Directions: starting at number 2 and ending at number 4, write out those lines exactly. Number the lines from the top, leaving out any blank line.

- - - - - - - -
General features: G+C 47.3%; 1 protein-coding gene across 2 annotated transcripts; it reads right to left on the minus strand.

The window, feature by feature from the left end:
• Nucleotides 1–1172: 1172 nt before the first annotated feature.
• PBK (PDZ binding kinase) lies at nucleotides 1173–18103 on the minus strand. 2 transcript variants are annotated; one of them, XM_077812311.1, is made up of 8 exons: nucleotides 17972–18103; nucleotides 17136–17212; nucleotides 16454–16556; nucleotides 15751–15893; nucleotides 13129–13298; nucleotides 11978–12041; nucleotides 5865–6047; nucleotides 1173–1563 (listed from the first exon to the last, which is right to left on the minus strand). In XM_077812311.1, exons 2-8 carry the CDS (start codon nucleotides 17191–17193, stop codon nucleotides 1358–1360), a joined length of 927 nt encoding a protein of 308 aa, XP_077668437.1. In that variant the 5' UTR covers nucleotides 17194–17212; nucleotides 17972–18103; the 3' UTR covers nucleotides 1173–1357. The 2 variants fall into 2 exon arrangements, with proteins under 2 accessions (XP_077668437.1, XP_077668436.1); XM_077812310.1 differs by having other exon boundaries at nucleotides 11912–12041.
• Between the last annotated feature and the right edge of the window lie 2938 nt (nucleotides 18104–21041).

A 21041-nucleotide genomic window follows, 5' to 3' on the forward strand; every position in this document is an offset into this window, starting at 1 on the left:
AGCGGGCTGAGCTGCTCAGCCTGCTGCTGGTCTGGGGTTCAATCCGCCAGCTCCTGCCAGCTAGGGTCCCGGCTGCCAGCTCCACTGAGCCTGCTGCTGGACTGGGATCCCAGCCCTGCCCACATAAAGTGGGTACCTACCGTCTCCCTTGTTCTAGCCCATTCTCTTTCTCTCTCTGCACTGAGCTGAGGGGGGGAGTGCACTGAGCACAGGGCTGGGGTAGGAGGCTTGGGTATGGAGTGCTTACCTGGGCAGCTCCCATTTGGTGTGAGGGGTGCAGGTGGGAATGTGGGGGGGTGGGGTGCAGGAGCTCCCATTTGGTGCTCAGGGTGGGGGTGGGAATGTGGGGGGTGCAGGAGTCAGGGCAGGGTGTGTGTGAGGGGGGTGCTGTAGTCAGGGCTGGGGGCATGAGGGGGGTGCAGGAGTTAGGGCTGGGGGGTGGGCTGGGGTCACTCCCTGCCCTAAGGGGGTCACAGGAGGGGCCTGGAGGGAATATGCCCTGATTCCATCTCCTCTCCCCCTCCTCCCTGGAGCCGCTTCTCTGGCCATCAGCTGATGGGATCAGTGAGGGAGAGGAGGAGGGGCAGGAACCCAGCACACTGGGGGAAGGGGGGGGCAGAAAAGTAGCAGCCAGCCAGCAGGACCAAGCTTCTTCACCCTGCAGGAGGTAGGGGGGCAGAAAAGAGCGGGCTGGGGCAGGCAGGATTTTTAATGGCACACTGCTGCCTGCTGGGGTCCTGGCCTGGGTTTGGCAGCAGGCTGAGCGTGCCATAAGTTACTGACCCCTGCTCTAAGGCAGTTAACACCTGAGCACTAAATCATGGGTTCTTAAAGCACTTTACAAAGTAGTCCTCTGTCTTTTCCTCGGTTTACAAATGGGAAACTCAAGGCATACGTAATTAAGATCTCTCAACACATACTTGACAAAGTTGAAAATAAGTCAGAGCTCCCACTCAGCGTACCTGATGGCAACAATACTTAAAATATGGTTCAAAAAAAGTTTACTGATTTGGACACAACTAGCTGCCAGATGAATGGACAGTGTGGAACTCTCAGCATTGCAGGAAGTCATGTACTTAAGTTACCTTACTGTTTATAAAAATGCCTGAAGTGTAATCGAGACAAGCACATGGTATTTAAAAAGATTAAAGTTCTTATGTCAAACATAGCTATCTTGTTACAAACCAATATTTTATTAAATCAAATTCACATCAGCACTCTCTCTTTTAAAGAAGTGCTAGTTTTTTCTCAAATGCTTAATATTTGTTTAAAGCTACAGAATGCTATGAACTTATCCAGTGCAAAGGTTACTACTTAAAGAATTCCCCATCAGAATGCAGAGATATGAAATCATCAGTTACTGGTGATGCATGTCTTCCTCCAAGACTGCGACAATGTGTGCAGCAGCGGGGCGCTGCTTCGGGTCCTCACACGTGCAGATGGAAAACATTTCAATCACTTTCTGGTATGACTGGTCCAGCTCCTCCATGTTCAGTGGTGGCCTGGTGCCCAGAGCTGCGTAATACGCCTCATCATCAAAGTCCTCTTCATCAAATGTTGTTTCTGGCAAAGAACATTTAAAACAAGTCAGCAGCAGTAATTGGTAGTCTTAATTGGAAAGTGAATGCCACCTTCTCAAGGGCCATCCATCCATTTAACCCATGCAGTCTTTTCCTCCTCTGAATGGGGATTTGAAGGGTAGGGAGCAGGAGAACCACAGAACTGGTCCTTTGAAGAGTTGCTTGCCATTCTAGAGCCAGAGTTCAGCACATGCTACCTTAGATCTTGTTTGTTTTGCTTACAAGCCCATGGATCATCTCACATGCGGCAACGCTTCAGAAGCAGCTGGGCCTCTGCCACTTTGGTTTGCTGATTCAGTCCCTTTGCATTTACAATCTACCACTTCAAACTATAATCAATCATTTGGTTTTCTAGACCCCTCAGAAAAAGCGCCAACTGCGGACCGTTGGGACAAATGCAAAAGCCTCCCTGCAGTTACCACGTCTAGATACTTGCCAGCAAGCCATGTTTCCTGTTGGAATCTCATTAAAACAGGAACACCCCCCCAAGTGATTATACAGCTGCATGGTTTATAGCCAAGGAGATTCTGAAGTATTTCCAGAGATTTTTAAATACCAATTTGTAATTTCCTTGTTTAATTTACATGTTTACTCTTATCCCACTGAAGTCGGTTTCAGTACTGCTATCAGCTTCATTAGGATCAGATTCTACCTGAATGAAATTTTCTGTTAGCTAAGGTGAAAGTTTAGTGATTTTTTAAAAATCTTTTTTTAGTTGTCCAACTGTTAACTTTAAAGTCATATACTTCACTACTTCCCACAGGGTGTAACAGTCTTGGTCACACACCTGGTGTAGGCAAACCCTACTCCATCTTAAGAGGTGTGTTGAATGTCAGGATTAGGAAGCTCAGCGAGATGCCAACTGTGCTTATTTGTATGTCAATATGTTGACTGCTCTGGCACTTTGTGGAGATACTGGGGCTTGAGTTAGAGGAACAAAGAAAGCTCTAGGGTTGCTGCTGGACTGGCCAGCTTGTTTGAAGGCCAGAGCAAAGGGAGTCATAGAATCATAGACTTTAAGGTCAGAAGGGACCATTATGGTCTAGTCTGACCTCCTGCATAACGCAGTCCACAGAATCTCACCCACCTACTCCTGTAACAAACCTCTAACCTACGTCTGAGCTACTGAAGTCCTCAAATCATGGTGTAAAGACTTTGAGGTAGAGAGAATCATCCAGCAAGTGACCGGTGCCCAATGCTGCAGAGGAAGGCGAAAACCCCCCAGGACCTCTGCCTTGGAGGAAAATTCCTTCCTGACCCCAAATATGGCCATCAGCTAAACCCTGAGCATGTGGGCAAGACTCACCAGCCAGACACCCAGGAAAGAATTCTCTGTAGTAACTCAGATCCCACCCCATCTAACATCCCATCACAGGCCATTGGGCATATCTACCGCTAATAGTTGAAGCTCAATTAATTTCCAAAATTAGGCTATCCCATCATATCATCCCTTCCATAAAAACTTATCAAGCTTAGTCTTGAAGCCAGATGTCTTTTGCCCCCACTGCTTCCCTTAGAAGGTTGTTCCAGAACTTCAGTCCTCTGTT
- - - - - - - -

The window, feature by feature from the left end:
• Nucleotides 1–1172: 1172 nt before the first annotated feature.
• PBK (PDZ binding kinase) lies at nucleotides 1173–18103 on the minus strand. 2 transcript variants are annotated; one of them, XM_077812311.1, is made up of 8 exons: nucleotides 17972–18103; nucleotides 17136–17212; nucleotides 16454–16556; nucleotides 15751–15893; nucleotides 13129–13298; nucleotides 11978–12041; nucleotides 5865–6047; nucleotides 1173–1563 (listed from the first exon to the last, which is right to left on the minus strand). In XM_077812311.1, exons 2-8 carry the CDS (start codon nucleotides 17191–17193, stop codon nucleotides 1358–1360), a joined length of 927 nt encoding a protein of 308 aa, XP_077668437.1. In that variant the 5' UTR covers nucleotides 17194–17212; nucleotides 17972–18103; the 3' UTR covers nucleotides 1173–1357. The 2 variants fall into 2 exon arrangements, with proteins under 2 accessions (XP_077668437.1, XP_077668436.1); XM_077812310.1 differs by having other exon boundaries at nucleotides 11912–12041.